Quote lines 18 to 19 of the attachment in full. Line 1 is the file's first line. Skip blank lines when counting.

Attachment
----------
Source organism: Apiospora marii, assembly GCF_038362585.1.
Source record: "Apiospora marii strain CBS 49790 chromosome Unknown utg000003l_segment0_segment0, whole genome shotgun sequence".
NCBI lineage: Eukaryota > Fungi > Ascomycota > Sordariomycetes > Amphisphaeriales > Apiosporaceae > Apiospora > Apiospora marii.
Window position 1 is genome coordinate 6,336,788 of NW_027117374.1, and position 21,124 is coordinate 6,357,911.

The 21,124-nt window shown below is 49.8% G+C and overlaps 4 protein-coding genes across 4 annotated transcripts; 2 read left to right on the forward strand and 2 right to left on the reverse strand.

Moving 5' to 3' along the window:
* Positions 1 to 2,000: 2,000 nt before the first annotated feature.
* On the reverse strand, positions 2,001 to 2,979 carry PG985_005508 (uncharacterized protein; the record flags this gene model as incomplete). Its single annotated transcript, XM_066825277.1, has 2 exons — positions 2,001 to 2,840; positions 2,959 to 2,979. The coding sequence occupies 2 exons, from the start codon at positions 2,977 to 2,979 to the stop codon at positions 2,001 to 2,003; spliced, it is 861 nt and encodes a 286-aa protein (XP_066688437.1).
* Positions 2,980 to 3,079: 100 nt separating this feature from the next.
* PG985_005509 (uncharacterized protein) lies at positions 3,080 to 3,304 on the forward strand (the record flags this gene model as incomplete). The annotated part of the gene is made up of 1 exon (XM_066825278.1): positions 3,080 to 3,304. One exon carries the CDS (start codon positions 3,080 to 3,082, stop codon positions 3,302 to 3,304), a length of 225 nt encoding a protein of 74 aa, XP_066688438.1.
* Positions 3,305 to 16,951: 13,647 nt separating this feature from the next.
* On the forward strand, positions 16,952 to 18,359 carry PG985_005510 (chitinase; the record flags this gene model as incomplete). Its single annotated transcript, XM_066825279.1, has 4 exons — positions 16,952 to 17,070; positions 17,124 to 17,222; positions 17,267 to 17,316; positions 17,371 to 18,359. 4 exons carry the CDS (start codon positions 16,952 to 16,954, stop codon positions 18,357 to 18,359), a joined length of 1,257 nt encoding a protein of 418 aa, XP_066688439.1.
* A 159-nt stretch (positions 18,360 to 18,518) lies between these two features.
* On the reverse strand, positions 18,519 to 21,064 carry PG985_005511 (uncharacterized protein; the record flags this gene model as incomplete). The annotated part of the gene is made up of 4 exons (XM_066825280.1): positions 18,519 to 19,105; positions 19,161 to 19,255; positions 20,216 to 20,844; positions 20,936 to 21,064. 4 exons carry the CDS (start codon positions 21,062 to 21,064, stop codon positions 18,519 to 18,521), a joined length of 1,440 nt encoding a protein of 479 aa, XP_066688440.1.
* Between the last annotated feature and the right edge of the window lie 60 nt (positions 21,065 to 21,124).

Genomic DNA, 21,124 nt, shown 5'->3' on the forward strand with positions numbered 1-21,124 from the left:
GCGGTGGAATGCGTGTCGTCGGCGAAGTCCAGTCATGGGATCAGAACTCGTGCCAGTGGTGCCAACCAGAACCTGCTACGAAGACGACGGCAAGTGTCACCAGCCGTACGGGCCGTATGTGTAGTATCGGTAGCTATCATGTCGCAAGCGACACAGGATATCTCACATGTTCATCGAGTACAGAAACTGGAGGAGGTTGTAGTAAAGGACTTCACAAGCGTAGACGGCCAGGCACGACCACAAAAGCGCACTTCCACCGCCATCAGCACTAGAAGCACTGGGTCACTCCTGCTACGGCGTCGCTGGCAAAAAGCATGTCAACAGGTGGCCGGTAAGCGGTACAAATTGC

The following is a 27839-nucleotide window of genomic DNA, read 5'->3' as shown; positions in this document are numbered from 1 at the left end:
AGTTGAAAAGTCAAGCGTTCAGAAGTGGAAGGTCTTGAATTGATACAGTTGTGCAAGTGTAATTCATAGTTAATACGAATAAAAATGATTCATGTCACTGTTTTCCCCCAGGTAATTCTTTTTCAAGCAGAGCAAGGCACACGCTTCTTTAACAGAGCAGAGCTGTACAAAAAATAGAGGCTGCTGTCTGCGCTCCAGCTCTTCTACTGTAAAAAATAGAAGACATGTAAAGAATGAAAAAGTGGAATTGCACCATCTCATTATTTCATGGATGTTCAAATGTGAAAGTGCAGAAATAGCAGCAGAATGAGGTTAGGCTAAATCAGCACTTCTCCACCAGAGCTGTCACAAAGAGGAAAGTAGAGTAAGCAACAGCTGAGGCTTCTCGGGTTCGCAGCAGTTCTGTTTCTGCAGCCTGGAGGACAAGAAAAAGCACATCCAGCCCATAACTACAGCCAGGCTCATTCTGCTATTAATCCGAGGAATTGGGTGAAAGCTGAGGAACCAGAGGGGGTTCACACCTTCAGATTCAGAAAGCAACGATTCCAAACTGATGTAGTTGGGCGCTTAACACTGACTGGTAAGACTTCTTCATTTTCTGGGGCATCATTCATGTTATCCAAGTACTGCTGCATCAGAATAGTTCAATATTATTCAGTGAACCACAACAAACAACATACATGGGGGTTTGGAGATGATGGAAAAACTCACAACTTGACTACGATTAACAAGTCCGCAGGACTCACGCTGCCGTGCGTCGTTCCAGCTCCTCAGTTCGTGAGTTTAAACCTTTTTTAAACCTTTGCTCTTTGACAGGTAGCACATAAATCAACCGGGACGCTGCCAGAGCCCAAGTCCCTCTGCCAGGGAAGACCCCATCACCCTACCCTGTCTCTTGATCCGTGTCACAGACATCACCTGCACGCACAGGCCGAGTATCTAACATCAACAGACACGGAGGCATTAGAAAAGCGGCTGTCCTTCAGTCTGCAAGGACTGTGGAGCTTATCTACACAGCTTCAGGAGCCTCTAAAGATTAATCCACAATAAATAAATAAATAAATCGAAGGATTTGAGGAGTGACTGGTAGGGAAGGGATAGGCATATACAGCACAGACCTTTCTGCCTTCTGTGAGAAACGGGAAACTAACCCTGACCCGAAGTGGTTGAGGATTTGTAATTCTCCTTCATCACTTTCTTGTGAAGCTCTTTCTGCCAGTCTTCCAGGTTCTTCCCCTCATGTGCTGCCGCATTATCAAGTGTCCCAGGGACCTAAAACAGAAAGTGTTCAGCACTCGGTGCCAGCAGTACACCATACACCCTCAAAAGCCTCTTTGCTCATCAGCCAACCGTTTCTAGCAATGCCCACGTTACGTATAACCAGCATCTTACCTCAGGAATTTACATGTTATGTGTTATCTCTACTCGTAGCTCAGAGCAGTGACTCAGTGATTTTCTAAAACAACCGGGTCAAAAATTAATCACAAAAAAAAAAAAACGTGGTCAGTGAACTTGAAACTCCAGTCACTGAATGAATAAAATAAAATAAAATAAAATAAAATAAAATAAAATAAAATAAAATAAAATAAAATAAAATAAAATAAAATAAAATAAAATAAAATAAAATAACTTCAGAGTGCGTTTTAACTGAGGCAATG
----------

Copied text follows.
The following is a 27839-nucleotide window of genomic DNA, read 5'->3' as shown; positions in this document are numbered from 1 at the left end:
AGTTGAAAAGTCAAGCGTTCAGAAGTGGAAGGTCTTGAATTGATACAGTTGTGCAAGTGTAATTCATAGTTAATACGAATAAAAATGATTCATGTCACTGTTTTCCCCCAGGTAATTCTTTTTCAAGCAGAGCAAGGCACACGCTTCTTTAACAGAGCAGAGCTGTACAAAAAATAGAGGCTGCTGTCTGCGCTCCAGCTCTTCTACTGTAAAAAATAGAAGACATGTAAAGAATGAAAAAGTGGAATTGCACCATCTCATTATTTCATGGATGTTCAAATGTGAAAGTGCAGAAATAGCAGCAGAATGAGGTTAGGCTAAATCAGCACTTCTCCACCAGAGCTGTCACAAAGAGGAAAGTAGAGTAAGCAACAGCTGAGGCTTCTCGGGTTCGCAGCAGTTCTGTTTCTGCAGCCTGGAGGACAAGAAAAAGCACATCCAGCCCATAACTACAGCCAGGCTCATTCTGCTATTAATCCGAGGAATTGGGTGAAAGCTGAGGAACCAGAGGGGGTTCACACCTTCAGATTCAGAAAGCAACGATTCCAAACTGATGTAGTTGGGCGCTTAACACTGACTGGTAAGACTTCTTCATTTTCTGGGGCATCATTCATGTTATCCAAGTACTGCTGCATCAGAATAGTTCAATATTATTCAGTGAACCACAACAAACAACATACATGGGGGTTTGGAGATGATGGAAAAACTCACAACTTGACTACGATTAACAAGTCCGCAGGACTCACGCTGCCGTGCGTCGTTCCAGCTCCTCAGTTCGTGAGTTTAAACCTTTTTTAAACCTTTGCTCTTTGACAGGTAGCACATAAATCAACCGGGACGCTGCCAGAGCCCAAGTCCCTCTGCCAGGGAAGACCCCATCACCCTACCCTGTCTCTTGATCCGTGTCACAGACATCACCTGCACGCACAGGCCGAGTATCTAACATCAACAGACACGGAGGCATTAGAAAAGCGGCTGTCCTTCAGTCTGCAAGGACTGTGGAGCTTATCTACACAGCTTCAGGAGCCTCTAAAGATTAATCCACAATAAATAAATAAATAAATCGAAGGATTTGAGGAGTGACTGGTAGGGAAGGGATAGGCATATACAGCACAGACCTTTCTGCCTTCTGTGAGAAACGGGAAACTAACCCTGACCCGAAGTGGTTGAGGATTTGTAATTCTCCTTCATCACTTTCTTGTGAAGCTCTTTCTGCCAGTCTTCCAGGTTCTTCCCCTCATGTGCTGCCGCATTATCAAGTGTCCCAGGGACCTAAAACAGAAAGTGTTCAGCACTCGGTGCCAGCAGTACACCATACACCCTCAAAAGCCTCTTTGCTCATCAGCCAACCGTTTCTAGCAATGCCCACGTTACGTATAACCAGCATCTTACCTCAGGAATTTACATGTTATGTGTTATCTCTACTCGTAGCTCAGAGCAGTGACTCAGTGATTTTCTAAAACAACCGGGTCAAAAATTAATCACAAAAAAAAAAAAACGTGGTCAGTGAACTTGAAACTCCAGTCACTGAATGAATAAAATAAAATAAAATAAAATAAAATAAAATAAAATAAAATAAAATAAAATAAAATAAAATAAAATAAAATAAAATAAAATAAAATAAAATAACTTCAGAGTGCGTTTTAACTGAGGCAATG